Just like any parent today will tell you, I have a hard time limiting the amount of screen time my children have each week. As a mother to two young children, I’m trying to fine that all-important line of raising my children with technology (because let’s face it, they are going to need it in their futures), to limiting their use, especially when it comes to their downtime and the content they watch.
To be completely honest with you, it’s not easy. I can give my 7-year-old a 20-minute time limit but if I don’t sit next to her and monitor what she does, she can sit there and have her face in front of a screen for hours. We’ve managed to put restrictions on their computers (by only giving them internet access during certain hours and windows of the day), but that hasn’t stopped them from constantly asking and/or begging us to let them play with their favorite apps. As tempting as it is to have a little quiet time for myself, I know that the iPad is not a good babysitter for them.
I recently came across these great tips on how we as parents can help monitor and control our children’s computer and tablet usage. Again, it might not always be easy (because raising children sure is not!) but if it takes us in the right direction, I’m all for it.
Check our these screen time guidelines from the American Academy of Pediatrics and let us know what you think.
- Be the parent and be a role model. “The same parenting rules apply to your children’s real and virtual environments. Play with them. Set limits; kids need and expect them. Be involved. Also, limit your own media use, and model online etiquette. Attentive parenting requires face time away from screens.”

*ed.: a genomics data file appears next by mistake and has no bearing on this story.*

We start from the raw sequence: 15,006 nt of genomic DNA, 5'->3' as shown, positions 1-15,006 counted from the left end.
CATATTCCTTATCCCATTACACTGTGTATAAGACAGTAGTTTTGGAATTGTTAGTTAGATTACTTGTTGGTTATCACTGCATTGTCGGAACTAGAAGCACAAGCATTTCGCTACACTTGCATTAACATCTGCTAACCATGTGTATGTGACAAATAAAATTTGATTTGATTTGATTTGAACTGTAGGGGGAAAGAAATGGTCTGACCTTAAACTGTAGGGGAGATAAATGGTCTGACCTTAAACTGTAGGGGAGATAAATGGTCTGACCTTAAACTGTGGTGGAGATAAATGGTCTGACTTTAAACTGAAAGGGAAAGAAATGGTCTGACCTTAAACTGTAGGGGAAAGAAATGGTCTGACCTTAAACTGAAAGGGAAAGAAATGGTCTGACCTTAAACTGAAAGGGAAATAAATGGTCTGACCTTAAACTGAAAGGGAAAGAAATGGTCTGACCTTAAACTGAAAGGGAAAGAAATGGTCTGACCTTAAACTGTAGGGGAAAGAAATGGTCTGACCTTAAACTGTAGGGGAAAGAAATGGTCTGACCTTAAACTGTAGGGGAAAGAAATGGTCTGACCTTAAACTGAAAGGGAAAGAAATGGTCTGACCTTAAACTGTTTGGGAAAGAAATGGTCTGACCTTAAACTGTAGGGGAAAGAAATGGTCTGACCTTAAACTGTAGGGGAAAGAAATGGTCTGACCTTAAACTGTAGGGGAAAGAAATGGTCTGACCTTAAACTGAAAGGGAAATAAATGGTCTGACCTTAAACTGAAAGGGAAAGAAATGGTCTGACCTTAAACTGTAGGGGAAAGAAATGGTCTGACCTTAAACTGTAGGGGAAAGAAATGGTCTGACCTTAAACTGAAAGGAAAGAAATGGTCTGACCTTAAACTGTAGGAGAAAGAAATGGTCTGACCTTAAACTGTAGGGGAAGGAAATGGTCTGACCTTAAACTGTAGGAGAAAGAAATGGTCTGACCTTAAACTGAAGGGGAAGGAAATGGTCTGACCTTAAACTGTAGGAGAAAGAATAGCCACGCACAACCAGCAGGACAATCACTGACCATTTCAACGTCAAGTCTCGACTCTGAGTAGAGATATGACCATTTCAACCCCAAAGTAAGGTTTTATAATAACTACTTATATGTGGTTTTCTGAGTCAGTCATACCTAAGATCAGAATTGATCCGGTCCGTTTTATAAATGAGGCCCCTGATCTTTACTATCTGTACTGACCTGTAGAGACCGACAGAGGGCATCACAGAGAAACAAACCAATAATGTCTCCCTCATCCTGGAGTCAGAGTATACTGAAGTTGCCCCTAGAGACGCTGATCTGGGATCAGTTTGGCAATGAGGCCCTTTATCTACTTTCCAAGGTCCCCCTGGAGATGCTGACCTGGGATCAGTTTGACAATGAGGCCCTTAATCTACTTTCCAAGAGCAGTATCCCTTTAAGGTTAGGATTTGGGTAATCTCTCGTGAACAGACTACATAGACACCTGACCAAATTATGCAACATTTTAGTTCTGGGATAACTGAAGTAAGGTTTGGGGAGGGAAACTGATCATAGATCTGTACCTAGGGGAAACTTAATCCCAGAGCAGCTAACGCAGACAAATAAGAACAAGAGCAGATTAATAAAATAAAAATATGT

- We learn from each other. “Neuroscience research shows that very young children learn best via two-way communication. Talk time between caregiver and child is critical for language development. Passive video presentations do not lead to language learning in infants and young toddlers.”
- Content matters. “The quality of content is more important than the platform or time spent with media. Prioritize how your child spends his time rather than just setting a timer.”
- Be engaged when your kids are using technology. “Family participation with media facilitates social interactions and learning. For infants and toddlers, co-viewing is essential.”
- It’s OK for your teen to be online. “Online relationships are integral to adolescent development. Social media can support identity formation. Teach your teen appropriate behaviors that apply in both the real and online worlds. Ask teens to demonstrate what they are doing online to help you understand both content and context.”